SSM: “The Sky as John Saw It the Night Kate Sparkled” by Molly Gaudry

12 May

When I first read this story a couple years ago, I remember thinking of 2 of my favorite Russell Edson poems, “The Pilot” and “The Taxi.” I don’t remember why I thought of them, except perhaps that 1 has this underlying, quiet sadness to it, and the other an overt and spastic glory. And perhaps in retrospect, I recognized both in this story by Molly Gaudry.

The sky rolled up and fell through the hole in Kate’s roof and bounced from her forehead and floated to the floor, upon which it made a crinkly sound as it brushed the hem of her bed skirt. As it brushed the hem of her bed skirt, she sat up and said, “Who’s there?”

“Who’s there?” she said. She said it one more time, then got out of bed and found the rolled up sky hiding behind a plant stand holding ivy. Behind the plant stand holding ivy, she bent, and the rolled up sky trembled when she picked it up. She picked it apart and it resisted when she tried to unroll it. She tried to unroll it and it sighed. It sighed wide open and the stars exploded in her face.

Read the full story at Abjective.

Perhaps it’s the underlying sort of magic in it, that naturally, the sky would roll up into a scroll, that when someone would unroll it, the starts would explode in their face an all-consuming glitter. Naturally. Perhaps that’s why I recognized a magic like Edson’s poetry, where spectacular events just happened without hesitance or explanation, where spectacular events didn’t need explanation.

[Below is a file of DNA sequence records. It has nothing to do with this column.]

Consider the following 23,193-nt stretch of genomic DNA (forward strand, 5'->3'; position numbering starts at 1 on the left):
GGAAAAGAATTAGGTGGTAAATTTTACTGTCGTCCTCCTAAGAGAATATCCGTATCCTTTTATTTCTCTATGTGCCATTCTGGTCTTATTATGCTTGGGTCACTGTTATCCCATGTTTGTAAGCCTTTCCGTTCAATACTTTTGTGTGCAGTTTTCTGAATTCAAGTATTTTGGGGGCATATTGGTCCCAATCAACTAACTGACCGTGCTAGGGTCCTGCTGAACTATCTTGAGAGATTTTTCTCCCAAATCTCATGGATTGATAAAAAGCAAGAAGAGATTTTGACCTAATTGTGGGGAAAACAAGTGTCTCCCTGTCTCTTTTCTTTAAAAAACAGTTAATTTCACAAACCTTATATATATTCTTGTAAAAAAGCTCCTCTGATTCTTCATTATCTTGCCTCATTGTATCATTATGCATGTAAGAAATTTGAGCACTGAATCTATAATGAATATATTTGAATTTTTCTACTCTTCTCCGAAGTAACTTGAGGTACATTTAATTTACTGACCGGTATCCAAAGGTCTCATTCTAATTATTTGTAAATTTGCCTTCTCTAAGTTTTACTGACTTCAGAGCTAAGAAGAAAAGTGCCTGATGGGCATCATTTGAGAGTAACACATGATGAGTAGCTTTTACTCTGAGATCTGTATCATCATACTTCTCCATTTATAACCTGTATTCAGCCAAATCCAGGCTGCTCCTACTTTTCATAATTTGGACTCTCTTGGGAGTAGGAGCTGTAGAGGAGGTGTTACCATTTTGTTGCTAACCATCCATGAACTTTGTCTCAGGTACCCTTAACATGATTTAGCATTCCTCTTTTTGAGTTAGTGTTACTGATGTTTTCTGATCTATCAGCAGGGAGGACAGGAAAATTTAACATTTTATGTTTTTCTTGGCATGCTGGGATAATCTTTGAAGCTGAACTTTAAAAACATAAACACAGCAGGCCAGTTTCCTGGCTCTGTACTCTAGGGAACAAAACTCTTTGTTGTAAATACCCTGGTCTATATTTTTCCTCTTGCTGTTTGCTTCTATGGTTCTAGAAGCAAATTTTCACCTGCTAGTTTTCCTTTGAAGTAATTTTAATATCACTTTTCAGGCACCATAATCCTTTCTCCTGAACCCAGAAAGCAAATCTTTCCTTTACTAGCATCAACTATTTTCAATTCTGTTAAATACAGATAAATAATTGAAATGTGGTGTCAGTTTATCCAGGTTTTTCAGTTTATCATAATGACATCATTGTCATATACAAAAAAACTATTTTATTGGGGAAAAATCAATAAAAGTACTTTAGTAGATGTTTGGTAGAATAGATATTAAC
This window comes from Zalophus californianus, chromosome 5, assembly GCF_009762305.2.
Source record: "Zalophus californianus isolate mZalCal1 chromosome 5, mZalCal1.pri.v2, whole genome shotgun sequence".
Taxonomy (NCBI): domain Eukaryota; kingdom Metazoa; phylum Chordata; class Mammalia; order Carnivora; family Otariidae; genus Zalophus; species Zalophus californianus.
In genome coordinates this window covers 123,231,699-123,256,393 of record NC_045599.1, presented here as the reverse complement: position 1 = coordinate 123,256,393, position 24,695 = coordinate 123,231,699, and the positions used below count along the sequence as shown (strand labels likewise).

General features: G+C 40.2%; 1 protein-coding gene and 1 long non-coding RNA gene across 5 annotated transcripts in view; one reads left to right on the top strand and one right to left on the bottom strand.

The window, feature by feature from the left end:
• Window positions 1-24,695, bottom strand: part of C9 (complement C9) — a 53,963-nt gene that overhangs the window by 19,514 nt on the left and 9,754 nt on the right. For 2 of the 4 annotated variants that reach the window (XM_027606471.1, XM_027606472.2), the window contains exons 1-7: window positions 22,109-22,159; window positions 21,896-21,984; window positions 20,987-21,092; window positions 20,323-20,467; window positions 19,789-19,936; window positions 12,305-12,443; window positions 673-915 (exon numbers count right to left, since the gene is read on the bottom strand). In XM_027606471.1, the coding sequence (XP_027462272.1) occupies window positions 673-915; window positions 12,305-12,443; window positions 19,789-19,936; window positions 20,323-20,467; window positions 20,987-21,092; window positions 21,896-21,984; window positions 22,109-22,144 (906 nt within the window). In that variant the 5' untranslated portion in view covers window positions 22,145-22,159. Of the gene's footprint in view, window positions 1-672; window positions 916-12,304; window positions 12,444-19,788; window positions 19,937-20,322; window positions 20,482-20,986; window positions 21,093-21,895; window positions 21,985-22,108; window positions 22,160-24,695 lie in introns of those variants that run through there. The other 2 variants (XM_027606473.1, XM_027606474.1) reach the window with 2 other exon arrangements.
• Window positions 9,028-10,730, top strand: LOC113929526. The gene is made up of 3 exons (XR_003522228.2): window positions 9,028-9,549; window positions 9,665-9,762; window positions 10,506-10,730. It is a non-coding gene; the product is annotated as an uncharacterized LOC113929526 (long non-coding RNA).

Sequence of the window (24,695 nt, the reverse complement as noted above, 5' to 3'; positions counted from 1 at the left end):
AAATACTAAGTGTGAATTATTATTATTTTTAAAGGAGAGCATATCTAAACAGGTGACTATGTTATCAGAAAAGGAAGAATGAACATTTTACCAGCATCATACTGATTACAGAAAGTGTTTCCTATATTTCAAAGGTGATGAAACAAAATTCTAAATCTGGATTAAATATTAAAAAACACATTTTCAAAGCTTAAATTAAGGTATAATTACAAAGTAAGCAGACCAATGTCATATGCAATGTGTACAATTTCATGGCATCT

The story knocked something loose in me. It showed me how language can move and play, which was something I think I’d lost at some point in my undergraduate studies. It’s something I’ve always appreciated about Molly’s writing, whether in this story or in her novella in verse, We Take Me Apart.

In a review I once wrote about WTMA (and the same sentiment holds true for this story), I described Molly’s language as cartwheeling, because from what I remember of cartwheeling as a kid, it was something not everyone could pull off, but something that when pulled off by someone capable it contained an unanswerable grace, an awe that giggles up from inside you, that makes you want to try it yourself.

One Response to “SSM: “The Sky as John Saw It the Night Kate Sparkled” by Molly Gaudry”

  1. tlgobble May 12, 2011 at 4:25 pm #

    Cartwheeling is an excellent term for this language. The ending strikes me as a shift in both story and style, but I think it works here. Cool stuff.

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